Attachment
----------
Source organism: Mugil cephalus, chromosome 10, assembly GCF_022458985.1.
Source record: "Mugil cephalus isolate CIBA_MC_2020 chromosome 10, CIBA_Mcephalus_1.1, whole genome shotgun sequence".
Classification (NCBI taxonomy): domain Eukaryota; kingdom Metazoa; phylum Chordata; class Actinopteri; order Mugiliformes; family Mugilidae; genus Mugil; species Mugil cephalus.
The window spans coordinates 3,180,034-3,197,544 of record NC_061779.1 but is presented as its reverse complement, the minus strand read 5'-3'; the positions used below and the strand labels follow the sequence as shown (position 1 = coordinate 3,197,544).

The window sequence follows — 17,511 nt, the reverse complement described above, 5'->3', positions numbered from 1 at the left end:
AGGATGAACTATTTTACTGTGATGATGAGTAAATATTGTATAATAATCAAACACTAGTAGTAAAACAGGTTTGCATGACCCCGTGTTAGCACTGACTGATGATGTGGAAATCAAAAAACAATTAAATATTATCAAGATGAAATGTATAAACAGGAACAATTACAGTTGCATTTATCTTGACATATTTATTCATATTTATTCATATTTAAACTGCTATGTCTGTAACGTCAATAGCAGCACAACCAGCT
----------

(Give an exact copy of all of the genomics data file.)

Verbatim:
Source organism: Mugil cephalus, chromosome 10, assembly GCF_022458985.1.
Source record: "Mugil cephalus isolate CIBA_MC_2020 chromosome 10, CIBA_Mcephalus_1.1, whole genome shotgun sequence".
Classification (NCBI taxonomy): domain Eukaryota; kingdom Metazoa; phylum Chordata; class Actinopteri; order Mugiliformes; family Mugilidae; genus Mugil; species Mugil cephalus.
The window spans coordinates 3,180,034-3,197,544 of record NC_061779.1 but is presented as its reverse complement, the minus strand read 5'-3'; the positions used below and the strand labels follow the sequence as shown (position 1 = coordinate 3,197,544).

The window sequence follows — 17,511 nt, the reverse complement described above, 5'->3', positions numbered from 1 at the left end:
AGGATGAACTATTTTACTGTGATGATGAGTAAATATTGTATAATAATCAAACACTAGTAGTAAAACAGGTTTGCATGACCCCGTGTTAGCACTGACTGATGATGTGGAAATCAAAAAACAATTAAATATTATCAAGATGAAATGTATAAACAGGAACAATTACAGTTGCATTTATCTTGACATATTTATTCATATTTATTCATATTTAAACTGCTATGTCTGTAACGTCAATAGCAGCACAACCAGCT